By Steve Tharinger: Let’s tax extraordinary wealth instead of work

By Steve Tharinger

For decades, working families and the middle class have worked harder and harder, shouldering more than their share of paying for schools, health care and criminal justice.

Washington state has the most upside-down tax system in the nation. We are home to some of the wealthiest people in the world, yet they pay a smaller percentage of their income in taxes than the workers who tend their gardens, clean their homes and serve their food at restaurants.

This is why I support the plan put forward by House Democrats to start restoring a sense of balance to how we pay for education and other community needs.

It’s a necessary step despite the booming economy, expenses are rising faster than revenues.

Don’t fall for the myth that there’s a budget “surplus” — the increased revenue coming to the state is swallowed up by the costs to fully fund public schools under the Supreme Court’s McCleary decision.

If we only funded public schools, yes, there’d be no need to raise another dime of revenue.

But as a state, we have other obligations, including taking care of our homeless kids, veterans, seniors and the disabled — along with responding to emergencies like the affordable housing and homeless crisis.

There’s also an urgent need to fix our state’s overwhelmed system for treating mental illness and addiction.

Our state budget is a lot like your family budget. If you have two kids already and just brought home a baby girl from the hospital, your expenses are going up — and that’s true even if your boss just gave you a raise.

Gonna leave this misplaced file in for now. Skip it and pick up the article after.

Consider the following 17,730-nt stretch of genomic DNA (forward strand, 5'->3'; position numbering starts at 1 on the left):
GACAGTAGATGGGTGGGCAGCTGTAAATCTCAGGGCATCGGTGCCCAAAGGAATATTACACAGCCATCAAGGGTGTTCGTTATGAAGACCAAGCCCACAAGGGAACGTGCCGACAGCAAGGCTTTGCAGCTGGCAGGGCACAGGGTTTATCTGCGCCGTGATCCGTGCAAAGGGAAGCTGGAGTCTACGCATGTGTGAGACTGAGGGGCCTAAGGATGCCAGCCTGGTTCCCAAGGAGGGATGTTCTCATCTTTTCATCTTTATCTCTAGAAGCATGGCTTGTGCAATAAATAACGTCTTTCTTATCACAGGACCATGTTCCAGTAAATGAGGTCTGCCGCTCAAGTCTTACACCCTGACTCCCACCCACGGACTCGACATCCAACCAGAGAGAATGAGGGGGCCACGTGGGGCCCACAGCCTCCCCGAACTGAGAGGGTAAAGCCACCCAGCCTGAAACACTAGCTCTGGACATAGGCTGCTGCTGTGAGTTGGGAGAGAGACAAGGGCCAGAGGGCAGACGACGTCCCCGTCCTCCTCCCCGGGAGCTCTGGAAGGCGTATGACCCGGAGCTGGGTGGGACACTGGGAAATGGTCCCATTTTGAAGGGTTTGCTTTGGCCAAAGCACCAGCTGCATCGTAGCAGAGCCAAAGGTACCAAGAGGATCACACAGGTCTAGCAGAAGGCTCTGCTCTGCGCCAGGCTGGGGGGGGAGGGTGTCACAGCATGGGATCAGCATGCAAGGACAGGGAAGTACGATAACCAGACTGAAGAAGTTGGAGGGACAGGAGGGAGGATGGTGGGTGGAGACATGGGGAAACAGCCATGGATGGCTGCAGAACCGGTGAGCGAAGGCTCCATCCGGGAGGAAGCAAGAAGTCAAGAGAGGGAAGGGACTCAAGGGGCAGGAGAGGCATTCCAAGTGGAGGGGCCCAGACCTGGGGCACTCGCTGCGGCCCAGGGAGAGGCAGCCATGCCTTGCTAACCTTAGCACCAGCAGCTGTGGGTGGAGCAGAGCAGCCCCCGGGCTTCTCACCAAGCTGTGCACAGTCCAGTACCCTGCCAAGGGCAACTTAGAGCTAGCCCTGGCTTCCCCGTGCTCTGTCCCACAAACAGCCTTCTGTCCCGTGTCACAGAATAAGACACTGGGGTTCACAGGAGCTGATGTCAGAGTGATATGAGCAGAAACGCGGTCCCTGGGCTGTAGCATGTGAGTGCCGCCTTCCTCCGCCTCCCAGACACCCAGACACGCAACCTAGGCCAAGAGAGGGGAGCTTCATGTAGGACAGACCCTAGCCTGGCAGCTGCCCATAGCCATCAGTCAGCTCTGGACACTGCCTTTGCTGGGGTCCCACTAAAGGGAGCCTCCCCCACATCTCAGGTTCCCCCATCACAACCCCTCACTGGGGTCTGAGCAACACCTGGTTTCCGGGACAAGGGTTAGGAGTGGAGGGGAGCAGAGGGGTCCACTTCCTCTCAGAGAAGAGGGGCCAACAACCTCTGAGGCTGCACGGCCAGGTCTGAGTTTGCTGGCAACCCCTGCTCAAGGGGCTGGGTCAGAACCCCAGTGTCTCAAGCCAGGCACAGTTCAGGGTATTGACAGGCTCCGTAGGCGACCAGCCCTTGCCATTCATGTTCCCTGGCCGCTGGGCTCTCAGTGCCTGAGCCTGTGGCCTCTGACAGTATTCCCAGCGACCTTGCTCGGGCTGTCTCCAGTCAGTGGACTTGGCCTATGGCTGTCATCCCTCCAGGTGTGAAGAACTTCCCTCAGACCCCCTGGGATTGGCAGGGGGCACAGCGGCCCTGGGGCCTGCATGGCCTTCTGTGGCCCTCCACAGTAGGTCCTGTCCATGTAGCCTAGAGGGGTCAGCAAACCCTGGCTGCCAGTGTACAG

You may have to move to a bigger house, or build an extra bedroom. There’ll be higher bills for childcare and groceries.

That’s what we’re seeing in the House of Representatives: a booming economy matched with a skyrocketing population.

There are more children showing up at our public schools, which means we have to hire teachers and build new classrooms. There are more people retiring and aging that need services such as long-term care.

And if one of your children suffered from mental illness or addiction, as a parent you’d do all you could to get them the help they needed to get better.

To give our kids and families a better life, I’m supporting reforms to tax wealth instead of work as a step toward fixing our unbalanced tax system and rebuilding the middle class.

The extraordinary profits tax

This would generate revenue from the sale of high-value assets such as stocks and bonds, when that sale generates profits of $200,000 or more for a married couple and $100,000 or more for a single person.

Homes, retirement accounts, livestock, farms and timber lands would be exempt. We’re really talking about things like hedge fund assets, stocks, bonds and commercial real estate.

A progressive real estate excise tax

Right now, if you sell a home worth $250,000 and the richest person in town sells their mansion for $7 million, you both pay the same 1.28 percent in a real estate excise tax. That doesn’t make any sense.

So I support giving working people and the middle class a break, dropping this tax to 0.9 percent for sales of homes worth $500,000 or less, while raising it to 2 percent for homes sold for $1.5 million to $7 million and 3 percent for estates that sell for more than $7 million.

Workforce education investment

Businesses tell us they desperately need skilled workers. To fund higher education needs businesses have identified, professionals and global tech companies would pay a higher B&O rate.

This funding would also increase apprenticeships while boosting programs such as computer science, engineering, nursing and other high-demand fields.

I believe this funding is vital for the success of our children, our college students, businesses and all the families in the great state of Washington.

Rep. Steve Tharinger (D-Port Townsend) is chairman of the House Capital Budget Committee, which writes the state’s construction budget.